Jasper and his lover, Luce, have stolen away from her disapproving
Sleep, sleep; and quiet rest crown thy sweet thoughts!
Keep from her fair blood distempers, startings,
Horrors, and fearful shapes! let all her dreams
Be joys, and chaste delights, embraces, wishes,
And such new pleasures as the ravished soul
Gives to the senses!---So; my charms have took.---
Keep her, you powers divine, whilst I contemplate
Upon the wealth and beauty of her mind!
She is only fair and constant, only kind,
And only to thee, Jasper. Oh, my joys!
Whither will you transport me? let not fulness
Of my poor buried hopes come up together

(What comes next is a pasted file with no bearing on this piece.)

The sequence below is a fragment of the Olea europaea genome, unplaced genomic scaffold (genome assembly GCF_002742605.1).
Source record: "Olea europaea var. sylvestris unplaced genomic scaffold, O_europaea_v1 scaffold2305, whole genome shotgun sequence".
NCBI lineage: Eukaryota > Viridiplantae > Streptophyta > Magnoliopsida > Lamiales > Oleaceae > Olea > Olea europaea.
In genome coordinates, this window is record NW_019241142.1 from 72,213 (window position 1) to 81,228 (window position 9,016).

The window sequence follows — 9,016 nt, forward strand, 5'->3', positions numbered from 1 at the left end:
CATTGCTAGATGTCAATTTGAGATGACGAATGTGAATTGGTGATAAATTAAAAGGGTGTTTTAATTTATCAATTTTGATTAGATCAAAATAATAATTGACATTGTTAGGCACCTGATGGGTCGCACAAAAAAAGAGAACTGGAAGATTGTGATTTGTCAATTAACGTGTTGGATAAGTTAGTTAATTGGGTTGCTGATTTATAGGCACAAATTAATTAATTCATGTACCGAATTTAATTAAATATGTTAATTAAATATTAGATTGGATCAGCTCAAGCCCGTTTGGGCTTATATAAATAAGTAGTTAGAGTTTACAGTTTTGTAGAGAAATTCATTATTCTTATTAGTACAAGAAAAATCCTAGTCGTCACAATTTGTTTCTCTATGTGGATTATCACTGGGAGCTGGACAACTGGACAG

And overcharge my spirits! I am weak.
Some say (however ill) the sea and women
Are governed by the moon; both ebb and flow,
Both full of changes; yet to them that know,
And truly judge, these but opinions are,
And heresies, to bring on pleasing war
Between our tempers, that without these were
Both void of after-love and present fear,
Which are the best of Cupid. Oh, thou child
Bred from despair, I dare not entertain thee,
Having a love without the faults of women,
And greater in her perfect goods than men!
Which to make good, and please myself the stronger,
Though certainly I am certain of her love,
I'll try her, that the world and memory
May sing to after-times her constancy.
[Beaumont, Francis, The Knight of the Burning Pestle, Act 3, Sc. 1.]
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